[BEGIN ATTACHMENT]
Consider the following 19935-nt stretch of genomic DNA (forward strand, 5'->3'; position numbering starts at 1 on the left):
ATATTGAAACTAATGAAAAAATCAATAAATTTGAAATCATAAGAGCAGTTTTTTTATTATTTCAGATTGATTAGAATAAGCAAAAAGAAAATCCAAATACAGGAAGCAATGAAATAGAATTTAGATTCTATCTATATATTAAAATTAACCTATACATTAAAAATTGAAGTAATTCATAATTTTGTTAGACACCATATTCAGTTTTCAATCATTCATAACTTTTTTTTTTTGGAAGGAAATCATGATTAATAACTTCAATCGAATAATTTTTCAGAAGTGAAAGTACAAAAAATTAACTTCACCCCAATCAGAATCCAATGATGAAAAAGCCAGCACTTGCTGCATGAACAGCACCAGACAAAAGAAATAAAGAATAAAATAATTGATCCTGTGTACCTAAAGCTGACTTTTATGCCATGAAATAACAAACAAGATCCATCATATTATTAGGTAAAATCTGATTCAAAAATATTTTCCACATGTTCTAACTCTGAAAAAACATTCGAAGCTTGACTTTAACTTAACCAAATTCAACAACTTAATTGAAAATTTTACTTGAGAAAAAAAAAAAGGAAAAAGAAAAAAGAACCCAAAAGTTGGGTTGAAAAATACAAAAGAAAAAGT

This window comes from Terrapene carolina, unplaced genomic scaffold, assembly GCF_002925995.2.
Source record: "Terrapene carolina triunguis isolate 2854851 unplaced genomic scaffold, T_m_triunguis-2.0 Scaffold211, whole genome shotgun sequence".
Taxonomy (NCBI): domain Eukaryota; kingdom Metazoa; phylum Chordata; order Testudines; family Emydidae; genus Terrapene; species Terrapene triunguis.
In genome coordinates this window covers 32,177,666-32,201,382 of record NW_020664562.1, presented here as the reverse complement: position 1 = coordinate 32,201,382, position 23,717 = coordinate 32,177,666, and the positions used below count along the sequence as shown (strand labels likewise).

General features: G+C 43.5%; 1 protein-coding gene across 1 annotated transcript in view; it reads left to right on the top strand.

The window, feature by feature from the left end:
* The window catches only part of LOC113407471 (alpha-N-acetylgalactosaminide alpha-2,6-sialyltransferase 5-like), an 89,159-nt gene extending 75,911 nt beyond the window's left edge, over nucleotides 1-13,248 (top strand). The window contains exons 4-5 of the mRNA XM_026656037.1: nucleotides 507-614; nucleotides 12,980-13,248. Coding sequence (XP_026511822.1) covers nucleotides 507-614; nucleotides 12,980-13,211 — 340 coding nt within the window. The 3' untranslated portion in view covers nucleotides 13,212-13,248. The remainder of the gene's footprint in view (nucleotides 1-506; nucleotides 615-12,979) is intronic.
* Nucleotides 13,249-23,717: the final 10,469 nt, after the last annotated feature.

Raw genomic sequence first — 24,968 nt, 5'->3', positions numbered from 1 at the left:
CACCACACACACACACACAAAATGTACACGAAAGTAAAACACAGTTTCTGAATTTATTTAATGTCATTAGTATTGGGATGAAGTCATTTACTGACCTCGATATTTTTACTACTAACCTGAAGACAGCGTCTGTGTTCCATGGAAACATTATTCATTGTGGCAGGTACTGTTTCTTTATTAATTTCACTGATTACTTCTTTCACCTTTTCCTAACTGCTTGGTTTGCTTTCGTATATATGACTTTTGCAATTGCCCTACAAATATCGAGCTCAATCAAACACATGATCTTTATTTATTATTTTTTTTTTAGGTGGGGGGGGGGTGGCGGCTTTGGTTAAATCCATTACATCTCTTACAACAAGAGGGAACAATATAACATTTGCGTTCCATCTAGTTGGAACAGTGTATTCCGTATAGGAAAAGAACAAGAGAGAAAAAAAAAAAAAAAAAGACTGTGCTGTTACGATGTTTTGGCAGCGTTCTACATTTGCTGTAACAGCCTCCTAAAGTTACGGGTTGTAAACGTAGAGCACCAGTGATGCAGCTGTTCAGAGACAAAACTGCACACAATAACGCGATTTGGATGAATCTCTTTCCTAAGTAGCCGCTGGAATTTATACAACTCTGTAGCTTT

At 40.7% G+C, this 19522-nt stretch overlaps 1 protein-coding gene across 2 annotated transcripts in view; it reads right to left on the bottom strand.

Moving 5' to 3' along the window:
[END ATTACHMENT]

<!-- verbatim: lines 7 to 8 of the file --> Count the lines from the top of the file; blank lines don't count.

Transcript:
General features: G+C 43.5%; 1 protein-coding gene across 1 annotated transcript in view; it reads left to right on the top strand.

The window, feature by feature from the left end: